Public officials earning both Pension and Salaries is double-dipping



Wednesday, April 13, 2016 9:37 PM / Opinion 

Double dipping is the practice of drawing two incomes from the government, usually by holding a government job and receiving a pension. 

The practice is legal under current rules  and even advocates for public official remuneration reforms agree that elected officials are entitled to the benefits they earned in their previous careers.  

Yet, it goes without saying that this costly approach to pensions and interpretation (rather than a carry-over approach to employment status) is precisely the example needed to show what is wrong with how public retirement and benefits work. 

Under a situation where Government workers can retire or be retired under circumstances that entitles them to pensions; or complete a term of office or tour of duty that entitles them to pensions ONLY to be later appointed by the same government or “elected” to hold office; thus making them eligible for salaries whilst collecting their earned entitlements/pensions.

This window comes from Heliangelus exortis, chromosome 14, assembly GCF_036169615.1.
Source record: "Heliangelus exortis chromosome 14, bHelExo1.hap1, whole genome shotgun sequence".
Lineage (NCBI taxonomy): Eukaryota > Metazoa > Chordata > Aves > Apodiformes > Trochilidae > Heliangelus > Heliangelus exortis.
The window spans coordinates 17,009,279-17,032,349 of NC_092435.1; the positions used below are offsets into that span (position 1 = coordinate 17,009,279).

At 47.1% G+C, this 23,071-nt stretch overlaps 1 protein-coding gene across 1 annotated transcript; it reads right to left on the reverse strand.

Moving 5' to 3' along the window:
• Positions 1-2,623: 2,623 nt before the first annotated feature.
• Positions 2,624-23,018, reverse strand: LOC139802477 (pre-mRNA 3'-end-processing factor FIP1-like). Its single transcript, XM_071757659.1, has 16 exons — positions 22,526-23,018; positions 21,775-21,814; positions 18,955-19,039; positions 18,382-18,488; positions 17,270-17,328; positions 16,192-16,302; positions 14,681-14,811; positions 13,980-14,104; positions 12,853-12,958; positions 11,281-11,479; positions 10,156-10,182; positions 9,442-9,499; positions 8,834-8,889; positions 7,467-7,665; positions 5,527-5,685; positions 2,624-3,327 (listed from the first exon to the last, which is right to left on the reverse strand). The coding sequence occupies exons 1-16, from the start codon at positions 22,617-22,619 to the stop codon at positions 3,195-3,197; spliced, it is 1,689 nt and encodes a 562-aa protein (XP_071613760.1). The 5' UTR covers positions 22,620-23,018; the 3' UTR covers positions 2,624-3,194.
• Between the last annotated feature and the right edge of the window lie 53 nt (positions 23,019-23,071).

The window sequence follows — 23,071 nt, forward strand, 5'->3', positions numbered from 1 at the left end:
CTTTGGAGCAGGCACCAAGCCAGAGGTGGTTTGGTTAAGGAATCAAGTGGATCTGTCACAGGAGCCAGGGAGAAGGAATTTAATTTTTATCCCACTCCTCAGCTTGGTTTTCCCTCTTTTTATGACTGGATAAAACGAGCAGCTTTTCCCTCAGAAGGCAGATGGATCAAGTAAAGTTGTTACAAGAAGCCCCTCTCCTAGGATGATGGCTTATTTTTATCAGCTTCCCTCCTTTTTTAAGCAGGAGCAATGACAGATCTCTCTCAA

This cannot be the natural intendment of the authors of the civil service rules. This is nothing else but double-dipping; and deserves a policy review. 

There are however instances where such public officials go on to serve either as appointed or elected officials for pay far less than previous levels. Again, this does not invalidate the principle of double-dipping which must be the core principle under consideration. 

The key is to ensure that we must take all reasonable steps to ensure we do not lose experience and discourage people from retiring too soon; and do this without creating a double dip culture. 

The solution would be to adopt the private sector approach which “reduces retirement pay if the person goes back to work and earns more than a small amount”. 

That is assuming we are able to eliminate the rule that allows State Governors to fix pensions for themselves without regard to state fiscal responsibility and civil service terms. 


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